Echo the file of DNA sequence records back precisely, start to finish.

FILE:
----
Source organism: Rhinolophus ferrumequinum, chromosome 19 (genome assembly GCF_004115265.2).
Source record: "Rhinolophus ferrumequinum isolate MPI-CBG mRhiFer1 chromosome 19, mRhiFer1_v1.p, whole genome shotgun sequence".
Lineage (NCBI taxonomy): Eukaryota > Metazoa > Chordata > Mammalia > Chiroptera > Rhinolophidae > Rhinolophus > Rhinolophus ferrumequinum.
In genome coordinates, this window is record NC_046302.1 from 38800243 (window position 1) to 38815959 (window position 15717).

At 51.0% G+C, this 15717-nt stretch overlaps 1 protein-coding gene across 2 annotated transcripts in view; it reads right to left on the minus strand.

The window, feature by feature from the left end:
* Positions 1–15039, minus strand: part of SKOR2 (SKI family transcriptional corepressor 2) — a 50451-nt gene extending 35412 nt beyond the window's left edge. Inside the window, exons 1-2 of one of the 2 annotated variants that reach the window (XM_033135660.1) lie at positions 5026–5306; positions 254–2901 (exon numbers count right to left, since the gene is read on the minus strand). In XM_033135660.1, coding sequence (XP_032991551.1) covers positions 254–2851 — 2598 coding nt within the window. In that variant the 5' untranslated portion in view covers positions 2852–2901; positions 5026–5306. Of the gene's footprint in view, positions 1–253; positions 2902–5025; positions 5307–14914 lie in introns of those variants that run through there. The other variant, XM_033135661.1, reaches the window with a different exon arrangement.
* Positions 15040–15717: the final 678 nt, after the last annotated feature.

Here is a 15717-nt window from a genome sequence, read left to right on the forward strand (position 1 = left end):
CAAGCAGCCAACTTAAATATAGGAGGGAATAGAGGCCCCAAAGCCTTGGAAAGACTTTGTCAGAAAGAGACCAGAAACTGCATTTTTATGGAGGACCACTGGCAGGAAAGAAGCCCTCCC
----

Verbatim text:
Source organism: Rhinolophus ferrumequinum, chromosome 19 (genome assembly GCF_004115265.2).
Source record: "Rhinolophus ferrumequinum isolate MPI-CBG mRhiFer1 chromosome 19, mRhiFer1_v1.p, whole genome shotgun sequence".
Lineage (NCBI taxonomy): Eukaryota > Metazoa > Chordata > Mammalia > Chiroptera > Rhinolophidae > Rhinolophus > Rhinolophus ferrumequinum.
In genome coordinates, this window is record NC_046302.1 from 38800243 (window position 1) to 38815959 (window position 15717).

At 51.0% G+C, this 15717-nt stretch overlaps 1 protein-coding gene across 2 annotated transcripts in view; it reads right to left on the minus strand.

The window, feature by feature from the left end:
* Positions 1–15039, minus strand: part of SKOR2 (SKI family transcriptional corepressor 2) — a 50451-nt gene extending 35412 nt beyond the window's left edge. Inside the window, exons 1-2 of one of the 2 annotated variants that reach the window (XM_033135660.1) lie at positions 5026–5306; positions 254–2901 (exon numbers count right to left, since the gene is read on the minus strand). In XM_033135660.1, coding sequence (XP_032991551.1) covers positions 254–2851 — 2598 coding nt within the window. In that variant the 5' untranslated portion in view covers positions 2852–2901; positions 5026–5306. Of the gene's footprint in view, positions 1–253; positions 2902–5025; positions 5307–14914 lie in introns of those variants that run through there. The other variant, XM_033135661.1, reaches the window with a different exon arrangement.
* Positions 15040–15717: the final 678 nt, after the last annotated feature.

Here is a 15717-nt window from a genome sequence, read left to right on the forward strand (position 1 = left end):
CAAGCAGCCAACTTAAATATAGGAGGGAATAGAGGCCCCAAAGCCTTGGAAAGACTTTGTCAGAAAGAGACCAGAAACTGCATTTTTATGGAGGACCACTGGCAGGAAAGAAGCCCTCCC